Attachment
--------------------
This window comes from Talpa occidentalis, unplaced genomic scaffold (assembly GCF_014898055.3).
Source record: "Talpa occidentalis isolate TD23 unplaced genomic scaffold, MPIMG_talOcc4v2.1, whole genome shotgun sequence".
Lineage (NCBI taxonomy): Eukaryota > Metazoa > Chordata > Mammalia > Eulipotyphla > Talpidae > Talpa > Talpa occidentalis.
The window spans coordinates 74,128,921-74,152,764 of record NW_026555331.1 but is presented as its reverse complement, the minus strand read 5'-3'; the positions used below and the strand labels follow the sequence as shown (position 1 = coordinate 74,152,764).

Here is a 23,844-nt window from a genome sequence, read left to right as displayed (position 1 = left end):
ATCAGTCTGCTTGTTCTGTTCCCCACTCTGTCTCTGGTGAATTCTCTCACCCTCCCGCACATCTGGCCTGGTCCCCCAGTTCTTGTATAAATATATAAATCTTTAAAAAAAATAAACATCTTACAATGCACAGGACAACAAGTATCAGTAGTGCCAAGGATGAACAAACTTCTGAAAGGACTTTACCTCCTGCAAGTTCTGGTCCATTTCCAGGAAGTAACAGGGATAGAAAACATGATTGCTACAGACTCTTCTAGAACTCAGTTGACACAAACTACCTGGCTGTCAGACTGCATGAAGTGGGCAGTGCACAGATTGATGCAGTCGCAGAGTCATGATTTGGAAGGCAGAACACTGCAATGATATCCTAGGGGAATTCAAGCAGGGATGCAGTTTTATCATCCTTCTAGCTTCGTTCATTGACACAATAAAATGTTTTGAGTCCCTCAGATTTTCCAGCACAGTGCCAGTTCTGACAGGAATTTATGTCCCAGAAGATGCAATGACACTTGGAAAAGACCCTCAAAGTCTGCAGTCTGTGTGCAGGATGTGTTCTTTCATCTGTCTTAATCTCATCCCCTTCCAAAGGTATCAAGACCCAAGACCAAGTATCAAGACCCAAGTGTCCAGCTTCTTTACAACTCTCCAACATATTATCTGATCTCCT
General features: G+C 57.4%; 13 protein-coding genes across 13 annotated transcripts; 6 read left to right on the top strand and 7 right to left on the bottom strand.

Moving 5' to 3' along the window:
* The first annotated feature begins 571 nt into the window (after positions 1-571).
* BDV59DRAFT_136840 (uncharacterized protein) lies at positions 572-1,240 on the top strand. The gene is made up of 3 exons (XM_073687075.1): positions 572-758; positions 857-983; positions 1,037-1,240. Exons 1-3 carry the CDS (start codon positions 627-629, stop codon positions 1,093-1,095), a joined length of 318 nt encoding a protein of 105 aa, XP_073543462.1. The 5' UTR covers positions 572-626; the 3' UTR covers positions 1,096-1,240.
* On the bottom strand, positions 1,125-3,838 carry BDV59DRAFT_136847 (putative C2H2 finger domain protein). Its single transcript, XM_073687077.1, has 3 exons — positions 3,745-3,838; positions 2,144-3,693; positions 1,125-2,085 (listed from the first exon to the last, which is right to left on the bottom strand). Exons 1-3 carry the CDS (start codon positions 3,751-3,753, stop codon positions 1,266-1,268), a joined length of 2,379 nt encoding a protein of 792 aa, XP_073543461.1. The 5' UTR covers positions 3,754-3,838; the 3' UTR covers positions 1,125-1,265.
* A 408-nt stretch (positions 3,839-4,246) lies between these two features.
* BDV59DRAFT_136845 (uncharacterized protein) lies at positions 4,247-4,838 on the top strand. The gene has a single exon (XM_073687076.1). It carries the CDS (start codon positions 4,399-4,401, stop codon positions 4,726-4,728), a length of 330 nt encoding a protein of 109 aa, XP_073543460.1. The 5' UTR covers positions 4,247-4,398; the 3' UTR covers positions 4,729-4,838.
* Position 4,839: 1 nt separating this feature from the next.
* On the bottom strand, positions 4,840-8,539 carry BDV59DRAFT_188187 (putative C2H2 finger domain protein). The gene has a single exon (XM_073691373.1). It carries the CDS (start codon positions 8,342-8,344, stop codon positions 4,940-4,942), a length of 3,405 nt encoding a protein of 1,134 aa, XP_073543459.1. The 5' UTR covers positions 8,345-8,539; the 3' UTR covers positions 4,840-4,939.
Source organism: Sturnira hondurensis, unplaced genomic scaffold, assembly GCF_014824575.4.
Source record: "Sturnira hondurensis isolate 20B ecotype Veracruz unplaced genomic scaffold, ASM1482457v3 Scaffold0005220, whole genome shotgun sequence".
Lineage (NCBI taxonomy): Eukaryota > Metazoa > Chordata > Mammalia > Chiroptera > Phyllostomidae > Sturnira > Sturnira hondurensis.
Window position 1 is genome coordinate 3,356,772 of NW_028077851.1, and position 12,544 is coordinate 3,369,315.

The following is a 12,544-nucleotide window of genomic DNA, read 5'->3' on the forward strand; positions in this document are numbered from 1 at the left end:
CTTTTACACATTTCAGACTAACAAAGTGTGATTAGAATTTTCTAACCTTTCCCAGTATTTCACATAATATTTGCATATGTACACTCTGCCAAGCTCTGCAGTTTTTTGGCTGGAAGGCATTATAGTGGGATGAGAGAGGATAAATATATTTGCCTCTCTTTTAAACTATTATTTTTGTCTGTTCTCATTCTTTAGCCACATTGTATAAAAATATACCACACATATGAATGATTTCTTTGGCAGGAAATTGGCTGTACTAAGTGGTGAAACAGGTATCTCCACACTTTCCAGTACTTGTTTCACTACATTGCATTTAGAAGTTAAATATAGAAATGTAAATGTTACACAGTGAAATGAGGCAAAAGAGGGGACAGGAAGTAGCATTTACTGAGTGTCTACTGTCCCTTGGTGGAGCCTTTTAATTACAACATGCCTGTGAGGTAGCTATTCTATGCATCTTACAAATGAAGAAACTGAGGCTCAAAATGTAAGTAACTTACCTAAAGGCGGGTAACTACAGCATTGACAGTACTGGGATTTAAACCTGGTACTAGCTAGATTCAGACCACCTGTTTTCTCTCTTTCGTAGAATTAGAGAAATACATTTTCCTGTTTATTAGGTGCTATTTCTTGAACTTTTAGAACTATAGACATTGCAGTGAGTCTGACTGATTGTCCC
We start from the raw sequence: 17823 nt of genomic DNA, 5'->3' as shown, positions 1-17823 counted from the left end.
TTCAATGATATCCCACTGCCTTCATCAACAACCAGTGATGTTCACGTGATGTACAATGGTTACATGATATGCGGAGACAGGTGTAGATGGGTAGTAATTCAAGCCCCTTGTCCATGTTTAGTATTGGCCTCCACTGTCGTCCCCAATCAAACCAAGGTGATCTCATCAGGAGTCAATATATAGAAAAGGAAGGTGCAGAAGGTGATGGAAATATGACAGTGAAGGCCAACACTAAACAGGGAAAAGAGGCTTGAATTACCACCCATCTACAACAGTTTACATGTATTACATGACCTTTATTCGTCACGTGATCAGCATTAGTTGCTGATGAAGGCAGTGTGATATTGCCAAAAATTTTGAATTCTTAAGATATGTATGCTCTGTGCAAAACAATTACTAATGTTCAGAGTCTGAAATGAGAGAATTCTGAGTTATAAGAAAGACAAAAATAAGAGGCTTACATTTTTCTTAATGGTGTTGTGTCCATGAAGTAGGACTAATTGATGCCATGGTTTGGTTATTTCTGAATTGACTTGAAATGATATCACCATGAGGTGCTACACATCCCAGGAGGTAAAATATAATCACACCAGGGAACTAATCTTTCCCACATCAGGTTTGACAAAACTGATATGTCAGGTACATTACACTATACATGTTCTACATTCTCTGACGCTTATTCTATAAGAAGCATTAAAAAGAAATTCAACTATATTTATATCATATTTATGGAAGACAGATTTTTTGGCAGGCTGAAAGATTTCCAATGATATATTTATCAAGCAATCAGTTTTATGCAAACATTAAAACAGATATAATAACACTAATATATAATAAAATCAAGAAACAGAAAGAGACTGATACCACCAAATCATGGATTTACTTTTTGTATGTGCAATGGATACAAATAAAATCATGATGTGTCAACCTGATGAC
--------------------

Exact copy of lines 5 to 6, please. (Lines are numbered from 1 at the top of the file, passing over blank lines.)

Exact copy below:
Here is a 23,844-nt window from a genome sequence, read left to right as displayed (position 1 = left end):
ATCAGTCTGCTTGTTCTGTTCCCCACTCTGTCTCTGGTGAATTCTCTCACCCTCCCGCACATCTGGCCTGGTCCCCCAGTTCTTGTATAAATATATAAATCTTTAAAAAAAATAAACATCTTACAATGCACAGGACAACAAGTATCAGTAGTGCCAAGGATGAACAAACTTCTGAAAGGACTTTACCTCCTGCAAGTTCTGGTCCATTTCCAGGAAGTAACAGGGATAGAAAACATGATTGCTACAGACTCTTCTAGAACTCAGTTGACACAAACTACCTGGCTGTCAGACTGCATGAAGTGGGCAGTGCACAGATTGATGCAGTCGCAGAGTCATGATTTGGAAGGCAGAACACTGCAATGATATCCTAGGGGAATTCAAGCAGGGATGCAGTTTTATCATCCTTCTAGCTTCGTTCATTGACACAATAAAATGTTTTGAGTCCCTCAGATTTTCCAGCACAGTGCCAGTTCTGACAGGAATTTATGTCCCAGAAGATGCAATGACACTTGGAAAAGACCCTCAAAGTCTGCAGTCTGTGTGCAGGATGTGTTCTTTCATCTGTCTTAATCTCATCCCCTTCCAAAGGTATCAAGACCCAAGACCAAGTATCAAGACCCAAGTGTCCAGCTTCTTTACAACTCTCCAACATATTATCTGATCTCCT